- a husband or wife; spouse, especially of a reigning monarch.Compare prince consort, queen consort.
- one vessel or ship accompanying another.
- a group of instrumentalists and singers who perform music, especially old music.
- a group of instruments of the same family, as viols, played in concert.
- a companion, associate, or partner: a confidant and consort of heads of state.
- accord or agreement.
- company or association.
- harmony of sounds.
- to associate; keep company: to consort with known criminals.
- to agree or harmonize.
- to associate, join, or unite.
- to accompany; espouse.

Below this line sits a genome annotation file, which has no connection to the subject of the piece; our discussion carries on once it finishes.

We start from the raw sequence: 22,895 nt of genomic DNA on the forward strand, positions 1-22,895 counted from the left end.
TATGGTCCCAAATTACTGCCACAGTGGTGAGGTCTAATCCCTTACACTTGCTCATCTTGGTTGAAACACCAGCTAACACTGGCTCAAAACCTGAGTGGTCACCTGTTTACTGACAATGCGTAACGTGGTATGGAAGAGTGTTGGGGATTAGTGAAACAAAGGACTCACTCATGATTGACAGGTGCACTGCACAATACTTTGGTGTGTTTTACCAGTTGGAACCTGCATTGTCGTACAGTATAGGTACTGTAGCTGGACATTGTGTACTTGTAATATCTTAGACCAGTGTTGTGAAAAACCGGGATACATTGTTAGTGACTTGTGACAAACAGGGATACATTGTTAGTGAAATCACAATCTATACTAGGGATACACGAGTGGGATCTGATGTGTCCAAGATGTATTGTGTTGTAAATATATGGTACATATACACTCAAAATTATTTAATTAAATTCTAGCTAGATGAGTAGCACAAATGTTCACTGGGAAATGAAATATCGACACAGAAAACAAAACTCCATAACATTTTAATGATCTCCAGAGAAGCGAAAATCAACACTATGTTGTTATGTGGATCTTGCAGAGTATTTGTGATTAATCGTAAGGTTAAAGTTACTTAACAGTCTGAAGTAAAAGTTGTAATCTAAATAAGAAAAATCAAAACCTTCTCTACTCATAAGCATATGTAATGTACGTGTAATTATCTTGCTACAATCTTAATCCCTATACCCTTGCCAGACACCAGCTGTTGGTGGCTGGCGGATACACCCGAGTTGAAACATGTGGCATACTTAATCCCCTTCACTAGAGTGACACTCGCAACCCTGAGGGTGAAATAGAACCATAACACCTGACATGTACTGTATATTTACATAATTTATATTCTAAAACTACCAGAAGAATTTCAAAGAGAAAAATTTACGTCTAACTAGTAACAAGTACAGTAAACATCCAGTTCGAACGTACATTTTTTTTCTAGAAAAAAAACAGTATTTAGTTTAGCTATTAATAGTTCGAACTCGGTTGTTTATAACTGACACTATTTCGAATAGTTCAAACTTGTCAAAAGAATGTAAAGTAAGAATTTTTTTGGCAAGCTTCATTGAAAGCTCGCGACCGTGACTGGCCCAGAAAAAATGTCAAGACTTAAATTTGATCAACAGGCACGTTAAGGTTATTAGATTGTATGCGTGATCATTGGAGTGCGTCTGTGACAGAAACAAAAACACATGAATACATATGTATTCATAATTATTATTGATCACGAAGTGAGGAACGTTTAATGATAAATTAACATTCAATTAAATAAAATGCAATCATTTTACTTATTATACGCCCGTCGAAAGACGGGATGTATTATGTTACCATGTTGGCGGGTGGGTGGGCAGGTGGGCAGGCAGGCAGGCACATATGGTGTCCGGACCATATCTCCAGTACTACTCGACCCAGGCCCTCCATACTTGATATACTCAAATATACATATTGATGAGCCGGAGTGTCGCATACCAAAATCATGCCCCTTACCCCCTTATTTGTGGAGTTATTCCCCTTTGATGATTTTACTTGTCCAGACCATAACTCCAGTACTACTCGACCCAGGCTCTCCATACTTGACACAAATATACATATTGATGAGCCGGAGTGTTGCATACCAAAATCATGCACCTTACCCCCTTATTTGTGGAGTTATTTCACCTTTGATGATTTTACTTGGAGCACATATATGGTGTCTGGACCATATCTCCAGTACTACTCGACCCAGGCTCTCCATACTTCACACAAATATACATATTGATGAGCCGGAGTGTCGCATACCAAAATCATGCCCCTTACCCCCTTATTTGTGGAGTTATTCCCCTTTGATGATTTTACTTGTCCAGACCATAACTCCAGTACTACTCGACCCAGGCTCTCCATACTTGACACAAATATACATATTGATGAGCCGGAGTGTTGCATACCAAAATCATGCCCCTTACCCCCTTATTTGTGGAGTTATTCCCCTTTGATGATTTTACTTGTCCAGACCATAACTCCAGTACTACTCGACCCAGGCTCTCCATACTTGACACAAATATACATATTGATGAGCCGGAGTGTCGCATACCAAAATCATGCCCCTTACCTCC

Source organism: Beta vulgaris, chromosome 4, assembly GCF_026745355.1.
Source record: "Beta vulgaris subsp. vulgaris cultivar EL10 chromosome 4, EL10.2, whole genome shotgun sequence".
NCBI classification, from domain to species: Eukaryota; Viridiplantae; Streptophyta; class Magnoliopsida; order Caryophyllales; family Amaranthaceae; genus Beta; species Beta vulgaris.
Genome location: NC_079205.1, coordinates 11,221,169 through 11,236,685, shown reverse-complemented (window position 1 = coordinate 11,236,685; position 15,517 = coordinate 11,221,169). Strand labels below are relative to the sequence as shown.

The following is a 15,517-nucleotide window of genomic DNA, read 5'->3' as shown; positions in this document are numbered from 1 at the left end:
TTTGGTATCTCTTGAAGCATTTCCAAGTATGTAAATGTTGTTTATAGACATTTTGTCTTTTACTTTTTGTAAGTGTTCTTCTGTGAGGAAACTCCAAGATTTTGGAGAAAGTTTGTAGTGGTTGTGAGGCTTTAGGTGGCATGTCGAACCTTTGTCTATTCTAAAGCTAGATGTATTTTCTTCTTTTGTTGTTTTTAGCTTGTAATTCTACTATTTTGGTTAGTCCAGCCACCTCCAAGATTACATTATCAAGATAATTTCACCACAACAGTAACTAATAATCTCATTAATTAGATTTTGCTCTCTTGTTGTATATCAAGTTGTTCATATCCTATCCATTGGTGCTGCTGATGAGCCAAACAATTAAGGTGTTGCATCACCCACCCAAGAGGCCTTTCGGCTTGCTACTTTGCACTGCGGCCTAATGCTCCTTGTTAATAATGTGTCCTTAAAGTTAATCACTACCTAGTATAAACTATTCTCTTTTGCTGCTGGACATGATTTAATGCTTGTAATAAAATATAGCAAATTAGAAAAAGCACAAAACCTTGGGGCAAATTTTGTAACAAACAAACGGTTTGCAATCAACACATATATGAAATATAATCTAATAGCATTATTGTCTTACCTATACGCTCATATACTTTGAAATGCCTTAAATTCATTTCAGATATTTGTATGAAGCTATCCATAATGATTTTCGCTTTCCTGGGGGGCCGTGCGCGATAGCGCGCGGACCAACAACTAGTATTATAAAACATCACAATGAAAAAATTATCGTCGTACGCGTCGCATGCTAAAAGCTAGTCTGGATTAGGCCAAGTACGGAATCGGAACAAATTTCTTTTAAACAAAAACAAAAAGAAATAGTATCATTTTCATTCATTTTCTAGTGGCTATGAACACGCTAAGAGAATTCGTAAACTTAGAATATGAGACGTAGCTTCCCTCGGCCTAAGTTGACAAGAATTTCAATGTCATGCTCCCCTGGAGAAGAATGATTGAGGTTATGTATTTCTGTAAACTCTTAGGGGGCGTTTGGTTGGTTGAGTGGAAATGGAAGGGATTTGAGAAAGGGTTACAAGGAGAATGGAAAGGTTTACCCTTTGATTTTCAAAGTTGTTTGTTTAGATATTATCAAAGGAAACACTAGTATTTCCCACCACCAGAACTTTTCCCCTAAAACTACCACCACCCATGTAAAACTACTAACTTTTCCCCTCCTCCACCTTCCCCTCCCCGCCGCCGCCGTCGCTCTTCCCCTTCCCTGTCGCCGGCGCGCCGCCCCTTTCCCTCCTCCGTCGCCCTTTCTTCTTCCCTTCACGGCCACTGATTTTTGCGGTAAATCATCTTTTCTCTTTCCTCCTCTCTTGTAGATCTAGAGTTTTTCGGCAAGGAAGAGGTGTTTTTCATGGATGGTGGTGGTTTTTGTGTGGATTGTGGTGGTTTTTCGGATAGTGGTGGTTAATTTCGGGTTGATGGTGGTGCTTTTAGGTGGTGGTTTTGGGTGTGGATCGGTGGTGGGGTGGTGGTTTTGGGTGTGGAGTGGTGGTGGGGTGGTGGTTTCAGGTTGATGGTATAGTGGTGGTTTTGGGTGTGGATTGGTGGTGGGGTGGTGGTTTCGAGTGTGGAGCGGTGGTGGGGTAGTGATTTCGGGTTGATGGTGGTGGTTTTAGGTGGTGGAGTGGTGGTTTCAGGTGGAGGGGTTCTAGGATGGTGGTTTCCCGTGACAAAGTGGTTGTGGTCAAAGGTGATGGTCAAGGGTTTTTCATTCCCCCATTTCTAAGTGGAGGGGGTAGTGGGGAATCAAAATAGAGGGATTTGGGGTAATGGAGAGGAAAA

- to sound in harmony.
Origin of consort
- (intr usually foll by with) to keep company (with undesirable people); associate
- (intr) to agree or harmonize
- (tr) rare to combine or unite
- (esp formerly)
- a small group of instruments, either of the same type, such as viols, (a whole consort) or of different types (a broken consort)
- (as modifier)consort music
- the husband or wife of a reigning monarch
- a partner or companion, esp a husband or wife
- a ship that escorts another
- companionship or association
- agreement or accord
Word Origin for consort
Word Origin and History for consortion
early 15c., "partner," from Middle French consort "colleague, partner, wife" (14c., Old French consorte), from Latin consortem (nominative consors) "partner, comrade; wife, brother, sister," noun use of adjective meaning "having the same lot, of the same fortune," from com- "with" (see com-) + sors "a share, lot" (see sort (n.)). Sense of "husband or wife" ("partner in marriage") is 1630s in English.